2330. Environmental Ethics. 3. [C1<>CH] Introduces students to ethical theory in environmental problem cases, and to philosophical issues in environmental philosophy. Ethical theories include natural law, utilitarianism, deontological and rights-based theories, relativism. Topics may include: conservation/preservation, resource management, pollution, overpopulation, factory farming, Leopold's land ethic, deep ecology, holism, eco-feminism. Cross listed with PHIL 2330.

2345. Natural Resource Ethics. 3. [(none)<>CH, D] Introduces students to ethics in context of natural resource extraction, use, conservation, preservation, and distribution. Ethical frameworks include teleological and deontological theories primarily applied to human needs and wants. Concepts and applications of environmental justice are addressed, including private property, sustainability, and obligations to future generations.  Cross listed with PHIL/RNEW 2345. Prerequisites: none.

2450. Principles of Fish and Wildlife Management. 3. Emphasizes principles of habitat and population biology and management, human dimensions of wildlife management, as well as law and policy. Cross listed with ZOO 2450. Prerequisites: LIFE 1010 and 2020. (Offered spring semester)

2800. Introduction to Outdoor Leadership. 2. Designed to increase knowledge and competencies related to leading others in the outdoors. Significant focus is on self-awareness, judgment, and decision-making. The specific skills and theories students learn throughout provide a foundation for other leadership endeavors. Prerequisite: consent of instructor.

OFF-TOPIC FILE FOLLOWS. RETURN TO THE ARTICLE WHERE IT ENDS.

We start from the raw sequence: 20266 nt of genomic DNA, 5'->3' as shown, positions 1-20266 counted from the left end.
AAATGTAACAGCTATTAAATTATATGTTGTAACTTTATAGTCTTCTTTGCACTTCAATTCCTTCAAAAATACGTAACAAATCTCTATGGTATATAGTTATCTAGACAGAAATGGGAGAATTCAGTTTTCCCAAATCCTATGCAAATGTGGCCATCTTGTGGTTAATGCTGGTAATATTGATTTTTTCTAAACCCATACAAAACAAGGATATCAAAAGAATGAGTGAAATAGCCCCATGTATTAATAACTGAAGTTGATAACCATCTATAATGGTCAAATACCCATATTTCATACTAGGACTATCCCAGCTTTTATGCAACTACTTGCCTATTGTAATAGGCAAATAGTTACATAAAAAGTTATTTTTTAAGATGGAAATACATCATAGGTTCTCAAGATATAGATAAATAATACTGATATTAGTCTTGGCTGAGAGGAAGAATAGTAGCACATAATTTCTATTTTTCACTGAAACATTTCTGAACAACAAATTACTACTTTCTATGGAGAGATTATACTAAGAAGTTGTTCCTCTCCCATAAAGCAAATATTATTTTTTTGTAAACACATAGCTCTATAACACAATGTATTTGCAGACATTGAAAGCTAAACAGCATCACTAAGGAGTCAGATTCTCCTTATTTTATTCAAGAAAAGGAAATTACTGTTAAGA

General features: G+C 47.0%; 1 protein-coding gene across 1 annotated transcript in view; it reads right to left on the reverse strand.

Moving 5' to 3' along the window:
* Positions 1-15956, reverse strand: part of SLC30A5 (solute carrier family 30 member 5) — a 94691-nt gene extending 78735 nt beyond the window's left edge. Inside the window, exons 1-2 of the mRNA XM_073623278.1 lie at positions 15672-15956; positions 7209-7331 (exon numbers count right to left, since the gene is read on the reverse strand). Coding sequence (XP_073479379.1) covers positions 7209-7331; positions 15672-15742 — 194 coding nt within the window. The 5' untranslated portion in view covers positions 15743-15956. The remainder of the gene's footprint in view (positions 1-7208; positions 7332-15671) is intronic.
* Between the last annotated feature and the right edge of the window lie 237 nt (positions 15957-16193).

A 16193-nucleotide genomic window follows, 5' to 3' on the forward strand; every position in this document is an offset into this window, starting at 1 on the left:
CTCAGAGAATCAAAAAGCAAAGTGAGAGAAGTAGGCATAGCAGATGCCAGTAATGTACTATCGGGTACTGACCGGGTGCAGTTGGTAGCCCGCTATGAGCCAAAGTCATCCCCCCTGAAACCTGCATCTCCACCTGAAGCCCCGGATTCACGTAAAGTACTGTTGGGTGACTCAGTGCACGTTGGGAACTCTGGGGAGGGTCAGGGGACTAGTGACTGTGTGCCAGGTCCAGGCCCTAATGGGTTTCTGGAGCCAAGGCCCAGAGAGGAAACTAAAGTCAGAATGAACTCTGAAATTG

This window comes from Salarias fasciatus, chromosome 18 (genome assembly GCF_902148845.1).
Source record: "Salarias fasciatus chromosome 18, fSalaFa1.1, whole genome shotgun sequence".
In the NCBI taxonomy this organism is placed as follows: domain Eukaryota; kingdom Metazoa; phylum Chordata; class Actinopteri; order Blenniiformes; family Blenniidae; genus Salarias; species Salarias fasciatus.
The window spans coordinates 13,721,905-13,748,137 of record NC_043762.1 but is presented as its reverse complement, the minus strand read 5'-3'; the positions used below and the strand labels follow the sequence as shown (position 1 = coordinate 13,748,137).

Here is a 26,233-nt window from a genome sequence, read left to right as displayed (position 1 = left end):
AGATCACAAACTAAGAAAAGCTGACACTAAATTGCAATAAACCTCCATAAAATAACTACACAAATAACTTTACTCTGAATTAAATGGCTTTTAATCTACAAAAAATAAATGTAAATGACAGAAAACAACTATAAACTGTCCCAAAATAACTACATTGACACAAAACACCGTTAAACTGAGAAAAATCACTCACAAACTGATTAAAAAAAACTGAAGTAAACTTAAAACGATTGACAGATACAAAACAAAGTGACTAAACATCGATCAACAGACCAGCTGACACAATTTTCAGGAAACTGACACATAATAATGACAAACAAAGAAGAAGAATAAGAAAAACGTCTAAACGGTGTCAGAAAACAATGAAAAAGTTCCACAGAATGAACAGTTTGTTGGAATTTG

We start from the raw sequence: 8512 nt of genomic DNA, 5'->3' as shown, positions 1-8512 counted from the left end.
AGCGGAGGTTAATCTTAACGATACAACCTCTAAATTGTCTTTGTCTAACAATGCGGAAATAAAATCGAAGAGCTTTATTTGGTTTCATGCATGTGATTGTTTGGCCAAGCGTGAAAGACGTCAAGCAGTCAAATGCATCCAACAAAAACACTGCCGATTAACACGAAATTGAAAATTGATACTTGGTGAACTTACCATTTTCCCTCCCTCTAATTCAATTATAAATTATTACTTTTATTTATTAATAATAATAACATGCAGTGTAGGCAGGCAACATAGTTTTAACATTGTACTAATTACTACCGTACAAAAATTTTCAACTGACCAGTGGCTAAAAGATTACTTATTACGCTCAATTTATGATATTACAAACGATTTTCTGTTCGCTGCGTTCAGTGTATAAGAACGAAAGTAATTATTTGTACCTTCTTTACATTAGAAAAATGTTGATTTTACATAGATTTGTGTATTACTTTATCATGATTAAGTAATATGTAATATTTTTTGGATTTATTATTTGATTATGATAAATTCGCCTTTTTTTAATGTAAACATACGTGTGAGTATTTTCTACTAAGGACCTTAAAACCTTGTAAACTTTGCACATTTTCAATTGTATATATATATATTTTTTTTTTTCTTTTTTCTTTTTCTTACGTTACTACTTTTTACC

3000 [4000]. Approaches to ENR Problem Solving. 3. [M3<> CS,WB] Provides an introduction to environmental and natural resources problem solving and decision making.  Students learn how scholars and practitioners define and structure ENR problems for management and policy decision making. Additionally, students learn approaches, processes and techniques that address problems analytically and in a values-oriented context. Prerequisite: ENR 2000.

3050. Cultures of Nature in the United States 3. [C1, W2<>(none)] Uses artistic, philosophical, historical and literary material to investigate how ideas about and representations of nature have changed over time in the U.S. Culminates in an examination of a wide range of contemporary environmental ideas within this broad historical and cultural context. Cross listed with AMST/WMST 3050. Prerequisite: 2000-level course in one of the following departments: AMST, American history, American literature, or a 2000-level course approved for the ENR program.

3100. Principles of Wildland Water Quality. 3. Basic principles of aquatic chemistry and water quality as they relate to watershed management practices including livestock production, agronomic production, mineral and natural gas extraction and other land uses. Cross listed with REWM 3100. Prerequisite: CHEM 1000. (Normally offered fall semester)

3130. Environmental Quality. 3. Introduction to environmental quality issues and events. Course emphasizes impacts to soil, water, atmospheric, and vegetative ecosystems due to different nutrients and contaminants, including nitrogen, phosphorus, sulfur, trace elements, and organic chemicals. Current information pertaining to environmental quality is discussed and a field trip to the Union Pacific Tie Plant. Cross listed with SOIL 3130. Prerequisite: complete at least 1 University Studies Science course SB, SP or SE. (Offered fall semester)

3450 [G&R 3450]. Weather and Climate. 3. Systematically examines elements and controls of weather and climate with application to regions. Cross listed with GEOG 3450. Prerequisite: GEOG 1000, 1010 or 1020. (Normally offered fall semester)

3620. Environmental Justice. 3. Examines core philosophical understandings of justice and applies them to the environment through a variety of case studies, analytical essays and monographs. Cross-listed with POLS 3620. Prerequisite: POLS 1000.